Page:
Historic Markers Across Alabama



The De Soto Trail



Marker ID:  
Location: at the intersection of U.S. 280 and Childersburg Fayettville Highway (State Highway 76), Childersburg, Alabama
County: Talladega
Coordinates: N 33° 16.624    W 086° 21.564
  33.27706666    -86.3594
Style: Interpretative Sign **
Waymark: None
 



Text:

The De Soto Trail
— Chief Coosa And His Dominion —


1492 - Columbus visits Caribbean islands
1519 - Pineda visits Mobile area
1528 - Narváez reaches Mobile area
1540 - De Soto explores Alabama
1559 - De Luna retraces De Soto’s route in Alabama
1702 - French establish first permanent colony at Dauphin Island

Today, after 450 years of searching, the exact route of Hernando de Soto through the southeastern United States remains the foremost historical mystery of the South. Despite the work of professional and amateur archaeologists and historians, and a national commission, there are still several alternate routes that have their defenders.

The problem is that even with a large army, De Soto left very little physical evidence along the route and neglected to record accurate latitude and mileage measurements.

A major study in the search for the De Soto route was in the 1939 (400th anniversary) United States De Soto Commission report. This report presented an “official” route that was intended to combine the best features of the various hypotheses developed at that time. Since then a great deal of archaeological work has been done (over 300 Indian sites have been studied in Alabama alone).

The route that now has the widest acceptance is that of Dr. Charles Hudson of the University of Georgia and his associates. Most scholars in Alabama agree with that route from the point where it enters northeastern Alabama near Piedmont, down the Coosa River Valley and into the Montgomery-Selma area. There are those who believe that from there De Soto went south to the forks of the Alabama-Tombigbee rivers. This route tends to follow that of the 1939 United States Commission. Other scholars think De Soto may have gone west from Selma. Hudson thinks he went northwest.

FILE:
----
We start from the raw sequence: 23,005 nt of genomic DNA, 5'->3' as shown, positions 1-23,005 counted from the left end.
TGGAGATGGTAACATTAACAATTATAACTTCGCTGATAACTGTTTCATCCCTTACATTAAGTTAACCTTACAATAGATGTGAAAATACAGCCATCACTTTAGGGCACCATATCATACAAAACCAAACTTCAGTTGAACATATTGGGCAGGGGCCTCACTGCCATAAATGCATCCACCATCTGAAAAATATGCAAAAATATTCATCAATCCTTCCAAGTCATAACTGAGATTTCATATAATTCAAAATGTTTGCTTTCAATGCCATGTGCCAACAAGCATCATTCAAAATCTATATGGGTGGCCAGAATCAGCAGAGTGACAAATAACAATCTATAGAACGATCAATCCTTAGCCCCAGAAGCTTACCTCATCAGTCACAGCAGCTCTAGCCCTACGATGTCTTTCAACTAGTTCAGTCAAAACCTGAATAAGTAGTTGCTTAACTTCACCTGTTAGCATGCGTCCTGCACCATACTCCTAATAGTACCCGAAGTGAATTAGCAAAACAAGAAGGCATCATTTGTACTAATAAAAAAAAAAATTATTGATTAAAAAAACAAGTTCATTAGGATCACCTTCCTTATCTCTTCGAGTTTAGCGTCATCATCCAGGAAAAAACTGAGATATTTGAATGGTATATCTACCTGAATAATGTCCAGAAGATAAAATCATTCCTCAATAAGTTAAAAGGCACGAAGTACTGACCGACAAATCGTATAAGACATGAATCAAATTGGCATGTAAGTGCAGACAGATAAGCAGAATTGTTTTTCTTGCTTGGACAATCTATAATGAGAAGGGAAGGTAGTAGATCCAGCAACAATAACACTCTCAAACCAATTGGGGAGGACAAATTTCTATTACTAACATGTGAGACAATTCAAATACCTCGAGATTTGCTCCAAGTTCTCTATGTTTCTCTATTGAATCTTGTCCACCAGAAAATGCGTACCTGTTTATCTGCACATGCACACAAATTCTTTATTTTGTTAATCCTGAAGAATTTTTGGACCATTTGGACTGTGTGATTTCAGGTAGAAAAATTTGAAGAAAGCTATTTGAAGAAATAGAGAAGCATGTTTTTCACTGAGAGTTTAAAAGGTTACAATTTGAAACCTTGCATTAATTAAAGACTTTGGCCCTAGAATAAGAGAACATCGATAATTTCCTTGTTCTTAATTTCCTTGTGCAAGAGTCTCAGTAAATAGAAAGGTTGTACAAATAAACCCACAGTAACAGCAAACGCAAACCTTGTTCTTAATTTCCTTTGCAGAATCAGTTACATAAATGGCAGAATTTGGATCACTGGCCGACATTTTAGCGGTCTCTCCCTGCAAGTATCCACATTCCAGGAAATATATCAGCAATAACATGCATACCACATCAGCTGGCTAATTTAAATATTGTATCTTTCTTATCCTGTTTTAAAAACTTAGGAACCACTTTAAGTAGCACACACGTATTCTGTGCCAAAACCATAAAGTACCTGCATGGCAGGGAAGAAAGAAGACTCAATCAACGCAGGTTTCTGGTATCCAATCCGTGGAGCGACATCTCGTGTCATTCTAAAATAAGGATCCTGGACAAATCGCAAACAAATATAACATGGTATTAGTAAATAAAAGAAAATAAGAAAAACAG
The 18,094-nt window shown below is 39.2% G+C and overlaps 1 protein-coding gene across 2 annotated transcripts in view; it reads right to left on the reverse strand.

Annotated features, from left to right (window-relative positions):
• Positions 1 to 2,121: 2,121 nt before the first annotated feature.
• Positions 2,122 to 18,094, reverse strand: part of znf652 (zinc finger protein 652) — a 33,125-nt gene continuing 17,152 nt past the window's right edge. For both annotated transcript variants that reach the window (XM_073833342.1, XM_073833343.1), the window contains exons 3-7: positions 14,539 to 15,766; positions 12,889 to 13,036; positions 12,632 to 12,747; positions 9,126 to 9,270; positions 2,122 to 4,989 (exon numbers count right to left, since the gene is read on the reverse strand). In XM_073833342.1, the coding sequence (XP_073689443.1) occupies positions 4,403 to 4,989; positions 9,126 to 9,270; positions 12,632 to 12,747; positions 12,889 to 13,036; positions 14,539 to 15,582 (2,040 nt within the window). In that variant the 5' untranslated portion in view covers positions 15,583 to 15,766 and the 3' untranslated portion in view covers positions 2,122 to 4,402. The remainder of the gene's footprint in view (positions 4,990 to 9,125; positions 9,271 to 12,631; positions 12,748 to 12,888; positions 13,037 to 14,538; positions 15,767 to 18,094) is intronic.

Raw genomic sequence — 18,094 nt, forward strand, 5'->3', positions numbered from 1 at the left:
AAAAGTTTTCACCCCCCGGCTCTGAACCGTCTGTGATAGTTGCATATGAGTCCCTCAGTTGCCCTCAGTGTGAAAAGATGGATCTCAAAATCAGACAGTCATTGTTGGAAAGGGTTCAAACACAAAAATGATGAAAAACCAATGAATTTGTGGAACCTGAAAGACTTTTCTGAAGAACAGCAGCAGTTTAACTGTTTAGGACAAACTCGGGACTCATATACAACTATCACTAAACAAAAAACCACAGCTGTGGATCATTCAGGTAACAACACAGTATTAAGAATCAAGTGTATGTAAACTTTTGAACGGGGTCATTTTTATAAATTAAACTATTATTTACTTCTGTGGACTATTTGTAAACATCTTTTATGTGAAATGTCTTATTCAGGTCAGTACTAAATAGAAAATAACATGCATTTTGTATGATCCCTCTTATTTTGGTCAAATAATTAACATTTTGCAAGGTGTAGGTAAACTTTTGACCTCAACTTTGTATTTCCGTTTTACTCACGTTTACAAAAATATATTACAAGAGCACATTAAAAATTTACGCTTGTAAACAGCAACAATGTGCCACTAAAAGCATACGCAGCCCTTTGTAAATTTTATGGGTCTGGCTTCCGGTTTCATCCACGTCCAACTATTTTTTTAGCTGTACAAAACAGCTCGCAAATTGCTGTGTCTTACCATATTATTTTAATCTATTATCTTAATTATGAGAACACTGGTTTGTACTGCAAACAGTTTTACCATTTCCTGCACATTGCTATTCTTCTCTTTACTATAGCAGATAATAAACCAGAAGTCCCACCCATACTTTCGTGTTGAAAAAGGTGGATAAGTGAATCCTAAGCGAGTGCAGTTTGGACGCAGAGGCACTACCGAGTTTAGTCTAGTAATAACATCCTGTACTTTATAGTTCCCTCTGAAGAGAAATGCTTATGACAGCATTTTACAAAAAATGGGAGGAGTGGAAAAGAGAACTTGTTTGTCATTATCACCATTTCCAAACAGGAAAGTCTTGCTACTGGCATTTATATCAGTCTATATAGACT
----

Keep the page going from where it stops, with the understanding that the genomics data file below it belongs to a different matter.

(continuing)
The route that has been marked as the Alabama Highway Route of the De Soto Trail is primarily that of Charles Hudson. It has been approved by the Alabama De Soto Commission as being based on the best currently available evidence. Only further archaeological exploration is likely to settle this question definitely.


Reverse:
Chief Coosa And His Dominion
Hernando de Soto first heard of the chiefdom of Coosa in April 1540 while traveling through eastern Georgia. Three months later, as his army approached the main town, the Spaniards were met by a large procession of Indian noblemen arranged in military rank and file, some singing and playing flutes. A number of them carried a litter on their shoulders bearing the powerful Chief Coosa. Seated on a cushion, the chief was wearing a fur cloak and a crown of feathers. The Spaniards were so impressed by this chief, his subjects, and his country that the later expedition of Tristan de Luna planned to return and settle a European town there.

The chief and his principal town both bore the name Coosa. The Spaniards described the center of this area as being thickly settled in numerous communities with corn fields in between. There were two streams which united within the main town, and a mountain range lay to the north. Coosa had three earth mounds, and on each one was a building belonging to the chief, in which De Soto and some of his men quartered themselves.

After a stay of three weeks, De Soto's army left Coosa, bearing southward in order to rendezvous with supply ships at Ochuse on the Gulf of Mexico. De Soto abducted Chief Coosa and carried away many of his subjects in chains. When soldiers and priests under Tristan de Luna arrived at Coosa twenty years later, they were amazed at how the once-thriving country had diminished in the wake of De Soto's pillaging and slave-taking.

At its height, Chief Coosa's dominion covered a large area including portions of the present Alabama, Georgia, and Tennessee. It was clearly one of the most important chiefdoms in the eastern United States during the sixteenth century. Its descendants formed an important segment of the Creek Confederacy some 200 years later, with the main town located at that time near what is now Childersburg, Alabama.







End of The De Soto Trail